If you're new to this blog, then read our guides to the basics: Skin (Part I), Skin (Part II), The Supernatural, Color Theory I, Color Theory II, Eyes, and Brushes.
Also, check out the blogsale.
Into The Gloss
Grain de Musc
Drivel About Frivol The Selfish Seamstress
Bois de Jasmin Glossed In Translation
Jak and Jil
Worship at the House of Blues
I Smell Therefore I Am
The Natural Haven
Moving Image Source
The Emperor's Old Clothes
Colin's Beauty Pages
Barney's jewelry department
loodie loodie loodie
The Straight Dope
Sea of Shoes
London Makeup Girl
Sakecat's Scent Project
Tom & Lorenzo: Mad Style
Beauty and the Bullshit
La Garçonne Flame Warriors Everyday Beauty
Fashion Gone Rogue
Now Smell This
A Fevered Dictation
Makeup artists are fond of saying, "there are no rules to makeup". Awfully glib, when you consider that beauty and fashion is the most viciously judgmental industry on the planet. Are there makeup artists who claim otherwise? What they mean of course is that makeup is largely self taught, a process of empiricism, constant refinement via trial and error; you never know whether your preferred lipcolor is nude-pink, mauve, berry rose, chocolate, or cherry red until you try them all. For the novitiate, the options are bewildering.
So start small: before all else, figure out how much makeup you need.
When we're not wearing makeup, we all look a little lackluster. For some women, statements are their preferred idiom (retro red lips, deep tans, smoky eyes, etc.), but what most are looking for is the prettiest version of themselves, a few products to incorporate into their daily ritual. It seems like such a simple idea—naturalistic, subtle enhancement—but in practice, it's complicated by the infinite variations of the human face. Women with a distinctive style to their makeup, like Jennifer Lopez or Anne Hathaway, know how best to emphasize their features and thus rarely deviate from an established formula. This idea, that one's "look" fit the individual's face, is quite modern, a discernible shift from legendary makeup of the past: Marilyn Monroe, not to be confused with the dowdy Norma Jeane Mortenson, is a public image fabricated out of hair and makeup, a mask you can replicate if you know how. Whereas you could buy J. Lo's favorite lipgloss, but without her glowing, tawny complexion you could never copy her look, certainly Anne Hathaway, a modern-day Snow White with striking features, could not.
We're all aware of the subterfuge. From invasive plastic surgery to a sheer powder to blot oil, it's all artifice of some kind. Sometimes, even the absence of makeup is a posture; I once had a woman boastfully demonstrate to me her low-maintenance status by running her finger across her eyes. In that sense, "natural" makeup is always an oxymoron; even a little mascara looks like makeup, only our eyes have adjusted to its ubiquity we no longer register its presence. Saturated as we are by these meticulously calibrated images, our parameters for what constitutes natural beauty is heavily distorted.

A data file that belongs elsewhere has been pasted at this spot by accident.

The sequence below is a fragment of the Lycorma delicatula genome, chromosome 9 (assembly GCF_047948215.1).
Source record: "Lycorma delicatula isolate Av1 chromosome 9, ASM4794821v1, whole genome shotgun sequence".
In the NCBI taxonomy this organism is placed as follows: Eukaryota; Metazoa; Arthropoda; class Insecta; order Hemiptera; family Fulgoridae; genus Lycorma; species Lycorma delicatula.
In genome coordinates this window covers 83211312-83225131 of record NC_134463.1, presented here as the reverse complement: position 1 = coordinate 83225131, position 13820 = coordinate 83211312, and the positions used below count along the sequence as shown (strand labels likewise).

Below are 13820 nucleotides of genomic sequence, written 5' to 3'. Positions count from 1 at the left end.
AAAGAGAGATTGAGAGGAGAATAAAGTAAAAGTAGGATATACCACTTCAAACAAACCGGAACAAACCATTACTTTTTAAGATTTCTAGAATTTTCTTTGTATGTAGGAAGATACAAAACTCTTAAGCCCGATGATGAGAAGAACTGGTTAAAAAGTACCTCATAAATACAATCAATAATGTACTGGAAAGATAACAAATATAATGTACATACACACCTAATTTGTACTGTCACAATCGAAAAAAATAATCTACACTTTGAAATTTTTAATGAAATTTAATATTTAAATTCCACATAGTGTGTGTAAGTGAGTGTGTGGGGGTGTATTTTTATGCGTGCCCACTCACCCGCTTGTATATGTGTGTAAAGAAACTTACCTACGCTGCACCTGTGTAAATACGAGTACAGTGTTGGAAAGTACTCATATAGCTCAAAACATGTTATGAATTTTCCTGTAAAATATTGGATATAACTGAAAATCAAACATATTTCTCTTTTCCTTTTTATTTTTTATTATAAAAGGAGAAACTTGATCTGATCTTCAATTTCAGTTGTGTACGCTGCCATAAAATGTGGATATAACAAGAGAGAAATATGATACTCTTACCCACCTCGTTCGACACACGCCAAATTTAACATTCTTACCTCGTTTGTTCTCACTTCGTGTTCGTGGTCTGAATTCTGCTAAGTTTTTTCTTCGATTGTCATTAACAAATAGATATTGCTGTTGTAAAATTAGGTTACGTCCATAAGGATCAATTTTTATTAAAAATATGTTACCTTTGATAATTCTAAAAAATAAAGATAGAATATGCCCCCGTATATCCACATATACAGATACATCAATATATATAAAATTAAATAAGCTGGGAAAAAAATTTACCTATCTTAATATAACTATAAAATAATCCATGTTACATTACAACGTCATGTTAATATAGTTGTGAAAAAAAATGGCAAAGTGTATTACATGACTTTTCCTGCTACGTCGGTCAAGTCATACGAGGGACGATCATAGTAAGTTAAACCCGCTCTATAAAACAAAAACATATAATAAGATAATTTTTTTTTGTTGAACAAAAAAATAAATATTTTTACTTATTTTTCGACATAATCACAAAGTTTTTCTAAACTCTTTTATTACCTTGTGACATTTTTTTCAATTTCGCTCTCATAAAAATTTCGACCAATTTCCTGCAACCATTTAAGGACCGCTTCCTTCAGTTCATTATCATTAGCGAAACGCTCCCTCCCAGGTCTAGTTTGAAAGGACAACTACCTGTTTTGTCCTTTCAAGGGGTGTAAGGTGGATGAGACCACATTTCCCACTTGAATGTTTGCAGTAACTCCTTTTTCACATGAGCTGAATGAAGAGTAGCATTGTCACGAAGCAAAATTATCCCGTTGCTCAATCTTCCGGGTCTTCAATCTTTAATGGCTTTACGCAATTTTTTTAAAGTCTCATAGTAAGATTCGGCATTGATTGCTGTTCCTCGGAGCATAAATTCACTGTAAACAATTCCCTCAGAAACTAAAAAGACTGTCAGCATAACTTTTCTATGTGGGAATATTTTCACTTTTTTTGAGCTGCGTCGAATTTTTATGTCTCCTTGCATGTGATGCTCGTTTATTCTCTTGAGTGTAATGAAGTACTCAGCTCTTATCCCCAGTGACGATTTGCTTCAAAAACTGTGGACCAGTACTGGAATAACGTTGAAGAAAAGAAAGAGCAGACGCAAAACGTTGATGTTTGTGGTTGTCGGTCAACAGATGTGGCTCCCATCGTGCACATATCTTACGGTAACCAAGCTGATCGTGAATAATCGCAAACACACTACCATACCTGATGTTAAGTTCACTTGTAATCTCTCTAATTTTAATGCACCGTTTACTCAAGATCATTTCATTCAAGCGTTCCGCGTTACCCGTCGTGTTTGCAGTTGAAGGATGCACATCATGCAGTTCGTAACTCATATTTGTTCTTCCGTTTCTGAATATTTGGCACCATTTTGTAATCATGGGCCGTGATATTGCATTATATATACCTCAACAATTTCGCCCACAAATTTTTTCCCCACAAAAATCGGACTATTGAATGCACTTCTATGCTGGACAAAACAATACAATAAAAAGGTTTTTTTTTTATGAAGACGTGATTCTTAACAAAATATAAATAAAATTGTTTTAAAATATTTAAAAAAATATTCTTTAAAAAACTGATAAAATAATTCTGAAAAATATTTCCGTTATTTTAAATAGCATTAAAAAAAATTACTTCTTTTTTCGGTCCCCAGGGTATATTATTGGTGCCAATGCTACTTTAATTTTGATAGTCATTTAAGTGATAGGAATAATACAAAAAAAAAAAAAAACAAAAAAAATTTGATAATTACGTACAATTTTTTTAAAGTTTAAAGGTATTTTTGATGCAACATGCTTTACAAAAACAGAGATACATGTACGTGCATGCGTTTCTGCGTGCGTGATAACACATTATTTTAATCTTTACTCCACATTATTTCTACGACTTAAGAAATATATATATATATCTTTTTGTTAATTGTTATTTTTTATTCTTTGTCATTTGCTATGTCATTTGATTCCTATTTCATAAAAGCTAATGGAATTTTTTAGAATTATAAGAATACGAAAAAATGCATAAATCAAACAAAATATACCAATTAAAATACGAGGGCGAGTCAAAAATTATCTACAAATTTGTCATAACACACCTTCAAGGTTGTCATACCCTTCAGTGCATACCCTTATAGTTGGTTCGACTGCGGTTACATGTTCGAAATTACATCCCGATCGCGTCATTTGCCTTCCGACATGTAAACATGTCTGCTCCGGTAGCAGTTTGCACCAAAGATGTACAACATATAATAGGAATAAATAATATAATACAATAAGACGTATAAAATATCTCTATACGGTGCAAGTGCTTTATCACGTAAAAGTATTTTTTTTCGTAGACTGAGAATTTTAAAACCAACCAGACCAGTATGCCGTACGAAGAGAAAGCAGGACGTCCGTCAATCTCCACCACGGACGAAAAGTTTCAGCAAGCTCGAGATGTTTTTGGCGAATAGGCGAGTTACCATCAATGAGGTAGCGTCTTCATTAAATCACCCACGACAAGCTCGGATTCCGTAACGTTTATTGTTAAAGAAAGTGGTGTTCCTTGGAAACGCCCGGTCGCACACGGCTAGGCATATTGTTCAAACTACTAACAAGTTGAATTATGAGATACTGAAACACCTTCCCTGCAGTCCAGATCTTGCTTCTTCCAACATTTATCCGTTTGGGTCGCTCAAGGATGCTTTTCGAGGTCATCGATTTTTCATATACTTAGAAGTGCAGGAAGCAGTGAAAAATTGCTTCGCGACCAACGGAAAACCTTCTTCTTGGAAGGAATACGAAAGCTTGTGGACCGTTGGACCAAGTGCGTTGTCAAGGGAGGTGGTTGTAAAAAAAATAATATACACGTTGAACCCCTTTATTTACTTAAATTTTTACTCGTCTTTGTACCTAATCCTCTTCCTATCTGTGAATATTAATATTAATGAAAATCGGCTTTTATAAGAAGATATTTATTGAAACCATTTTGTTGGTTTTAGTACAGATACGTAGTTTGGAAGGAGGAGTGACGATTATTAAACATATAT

Natural makeup for the camera versus natural makeup for the human eye.
I cannot duplicate the effects of photoshop and studio lighting, but you get the idea: the makeup is worlds apart. It's a matter of degree. The same products were used throughout, except the lipcolor. The camera obviously favors the first, magazine-cover image; in real life, you'd recoil at the grotesque application. There are no colorful "statements", fond as I am of them. Rather, both looks are built out of the four basic elements of "natural" makeup:
If your skin is good, a little concealer is quite sufficient, to brighten the weakest points of the face: the darkness under the eyes and around the nostrils. A very sheer dusting of loose powder, either to blot shine or impart a glow, adds a polished texture without coverage. Neither registers as makeup to the human eye.
Tinted moisturizer, too, is relatively inoffensive. It's subtly perfecting, an excellent option for adding life to dull skin, but not quite fully evening out the complexion. Once you make the switch to a light-to-medium foundation, it starts to look like makeup, no longer so fresh. Foundation is not designed to cover everything. Instead, blend out foundation into thin, thin layers, over a primer to ease the process, so that there is no telltale trace of pigment on the skin. Then, deploy concealer, judiciously, only where it's needed. Even if you've got acne, don't slap on full coverage all over the face, in hopes of obliterating all offenses; that never looks natural.